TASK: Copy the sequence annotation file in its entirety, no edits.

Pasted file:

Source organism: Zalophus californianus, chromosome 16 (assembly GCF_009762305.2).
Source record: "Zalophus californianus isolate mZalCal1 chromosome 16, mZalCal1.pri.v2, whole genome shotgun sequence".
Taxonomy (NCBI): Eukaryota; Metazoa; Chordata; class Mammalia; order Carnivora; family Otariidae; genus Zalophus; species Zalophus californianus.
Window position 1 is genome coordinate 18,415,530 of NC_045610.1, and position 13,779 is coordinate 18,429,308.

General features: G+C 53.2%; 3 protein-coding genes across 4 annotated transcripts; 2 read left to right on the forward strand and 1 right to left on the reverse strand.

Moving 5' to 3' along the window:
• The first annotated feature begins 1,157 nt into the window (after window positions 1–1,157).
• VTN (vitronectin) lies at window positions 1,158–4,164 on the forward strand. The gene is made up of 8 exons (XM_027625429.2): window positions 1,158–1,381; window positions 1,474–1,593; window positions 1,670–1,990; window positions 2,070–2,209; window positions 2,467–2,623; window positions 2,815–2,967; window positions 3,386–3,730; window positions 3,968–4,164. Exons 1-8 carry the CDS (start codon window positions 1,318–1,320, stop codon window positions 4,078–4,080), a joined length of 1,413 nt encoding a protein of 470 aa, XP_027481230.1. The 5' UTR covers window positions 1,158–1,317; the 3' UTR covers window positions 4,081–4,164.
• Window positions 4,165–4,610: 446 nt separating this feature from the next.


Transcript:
Source organism: Zalophus californianus, chromosome 16 (assembly GCF_009762305.2).
Source record: "Zalophus californianus isolate mZalCal1 chromosome 16, mZalCal1.pri.v2, whole genome shotgun sequence".
Taxonomy (NCBI): Eukaryota; Metazoa; Chordata; class Mammalia; order Carnivora; family Otariidae; genus Zalophus; species Zalophus californianus.
Window position 1 is genome coordinate 18,415,530 of NC_045610.1, and position 13,779 is coordinate 18,429,308.

General features: G+C 53.2%; 3 protein-coding genes across 4 annotated transcripts; 2 read left to right on the forward strand and 1 right to left on the reverse strand.

Moving 5' to 3' along the window:
• The first annotated feature begins 1,157 nt into the window (after window positions 1–1,157).
• VTN (vitronectin) lies at window positions 1,158–4,164 on the forward strand. The gene is made up of 8 exons (XM_027625429.2): window positions 1,158–1,381; window positions 1,474–1,593; window positions 1,670–1,990; window positions 2,070–2,209; window positions 2,467–2,623; window positions 2,815–2,967; window positions 3,386–3,730; window positions 3,968–4,164. Exons 1-8 carry the CDS (start codon window positions 1,318–1,320, stop codon window positions 4,078–4,080), a joined length of 1,413 nt encoding a protein of 470 aa, XP_027481230.1. The 5' UTR covers window positions 1,158–1,317; the 3' UTR covers window positions 4,081–4,164.
• Window positions 4,165–4,610: 446 nt separating this feature from the next.